Bigger equals better for the City as Sainsbury’s share price rocketed to its highest level for almost four years on the announcement of its merger with Asda, though worries over execution risk weighed on the shares as the week went on.

On Monday morning, Sainsbury’s confirmed its intention to combine with Asda to create a £51bn behemoth. The market greeted the cash and shares deal, valuing Asda at £7.4bn (£3bn in cash and 42% of post-merger Sainsbury’s shares) with something like euphoria. Sainsbury’s shares leapt more than 20% to 327.1p in early trading.

Although the shares settled down to 309p by close, the 14.5% price jump was indicative of the City backing the deal.

“It would enable better buying terms, the integration of Argos within Asda and drive operating efficiencies,” argued Retail Economics CEO Richard Lim, while analysts at Credit Suisse highlight the combined group’s “increased buying power, potential for synergies, and the best-in-class non-food market position”.

However, Credit Suisse also argued the business would do little to address “the issues around large-format retail, the shift to online or the rise of discount formats”. Shore Capital said: “This is a merger plan thrown together by two companies from a position of weakness.”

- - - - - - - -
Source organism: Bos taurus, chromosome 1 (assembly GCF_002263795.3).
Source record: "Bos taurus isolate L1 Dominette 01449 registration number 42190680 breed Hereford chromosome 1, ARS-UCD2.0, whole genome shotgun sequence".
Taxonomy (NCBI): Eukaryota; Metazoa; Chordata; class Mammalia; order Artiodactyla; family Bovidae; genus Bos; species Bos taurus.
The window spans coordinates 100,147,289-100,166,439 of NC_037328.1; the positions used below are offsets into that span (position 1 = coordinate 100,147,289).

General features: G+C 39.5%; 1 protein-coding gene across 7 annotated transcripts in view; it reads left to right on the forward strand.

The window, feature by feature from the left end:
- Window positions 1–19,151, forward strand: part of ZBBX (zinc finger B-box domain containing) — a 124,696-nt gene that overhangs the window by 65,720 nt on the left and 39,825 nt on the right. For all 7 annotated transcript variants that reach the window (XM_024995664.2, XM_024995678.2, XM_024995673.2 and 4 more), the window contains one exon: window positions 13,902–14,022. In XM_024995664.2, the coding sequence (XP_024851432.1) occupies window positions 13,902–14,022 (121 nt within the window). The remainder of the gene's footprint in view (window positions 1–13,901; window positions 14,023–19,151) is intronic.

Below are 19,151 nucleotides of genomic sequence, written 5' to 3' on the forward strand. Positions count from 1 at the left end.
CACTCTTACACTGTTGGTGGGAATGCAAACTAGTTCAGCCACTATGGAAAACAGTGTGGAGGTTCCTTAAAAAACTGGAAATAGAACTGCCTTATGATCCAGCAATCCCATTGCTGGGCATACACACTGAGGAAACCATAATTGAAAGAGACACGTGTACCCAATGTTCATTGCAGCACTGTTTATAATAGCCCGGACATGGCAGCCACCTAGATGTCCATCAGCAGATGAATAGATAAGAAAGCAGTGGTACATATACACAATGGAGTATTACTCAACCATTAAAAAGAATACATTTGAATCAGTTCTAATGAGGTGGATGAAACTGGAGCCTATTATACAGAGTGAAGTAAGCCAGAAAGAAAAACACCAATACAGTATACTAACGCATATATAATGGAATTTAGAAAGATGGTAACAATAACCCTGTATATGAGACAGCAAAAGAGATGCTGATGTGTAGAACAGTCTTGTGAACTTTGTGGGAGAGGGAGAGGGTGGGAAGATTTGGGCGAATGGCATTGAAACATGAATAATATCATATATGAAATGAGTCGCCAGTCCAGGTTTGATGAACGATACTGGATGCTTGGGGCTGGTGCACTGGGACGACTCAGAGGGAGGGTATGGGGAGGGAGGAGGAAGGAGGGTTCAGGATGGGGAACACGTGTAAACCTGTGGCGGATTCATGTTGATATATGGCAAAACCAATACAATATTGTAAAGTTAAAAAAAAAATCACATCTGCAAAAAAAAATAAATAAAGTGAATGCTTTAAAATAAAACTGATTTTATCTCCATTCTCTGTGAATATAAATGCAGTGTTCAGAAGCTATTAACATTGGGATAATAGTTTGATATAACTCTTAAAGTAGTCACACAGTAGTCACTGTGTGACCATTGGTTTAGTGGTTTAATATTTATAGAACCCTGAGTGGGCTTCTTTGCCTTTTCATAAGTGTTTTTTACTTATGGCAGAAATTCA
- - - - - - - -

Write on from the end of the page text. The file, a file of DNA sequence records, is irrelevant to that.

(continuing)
That view was backed by the latest Kantar Worldpanel market share data on Tuesday, which showed Sainsbury’s and Asda growing at 0.2% and 1.4% respectively in the most recent three-month period, compared with market leader Tesco at 2.1% and Aldi and Lidl at 7.7% and 9.1%.

According to the timescale laid out by Sainsbury’s and Asda owner Walmart, the deal will not complete until the second half of 2018 following a competition probe. Predictions for the CMA probe range from “no chance without major dismemberment” from Peel Hunt to “not problematic” from Credit Suisse and “limited risk of outright rejection” from SocGen.

Ultimately, Bernstein said “the price of bad execution” on the deal is “huge”. It notes Morrisons and Safeway lost 28% of sales through their combination of store disposals, integration problems and clash of cultures.

“[The] cultures and retail propositions at Sainsbury’s and Asda are very different, therefore the execution risk seems much higher than the smooth Ahold Delhaize merger.”

Worries over the likelihood of a smooth integration and coming through a competition investigation unscathed helped ease the share price back down to 302p by Thursday close - albeit still up 12.2% for the week. Similarly, Walmart’s share price in the US was up 1.3% to $88.46 on Monday, but had slid back to $85.75 by Thursday - down 1.8% for the week.

The elephant in the supermarket when it comes to US and European retail is Amazon, with Sainsbury’s-owned Argos’s digital capabilities a key incentive for Walmart. The merger could create a genuine general merchandise rival for Amazon in the UK. “This proposed merger makes it a little bit more competitive, but I don’t think Jeff Bezos will be losing sleep over it,” Shore Capital’s Clive Black said. Hargreaves Lansdown suggested the deal could make the UK marginally less attractive to Amazon to scale up its grocery ambitions, but Amazon’s shares barely moved, trading 0.3% down for the week by Thursday at $1,568.73, but still up 70% on its 52-week low.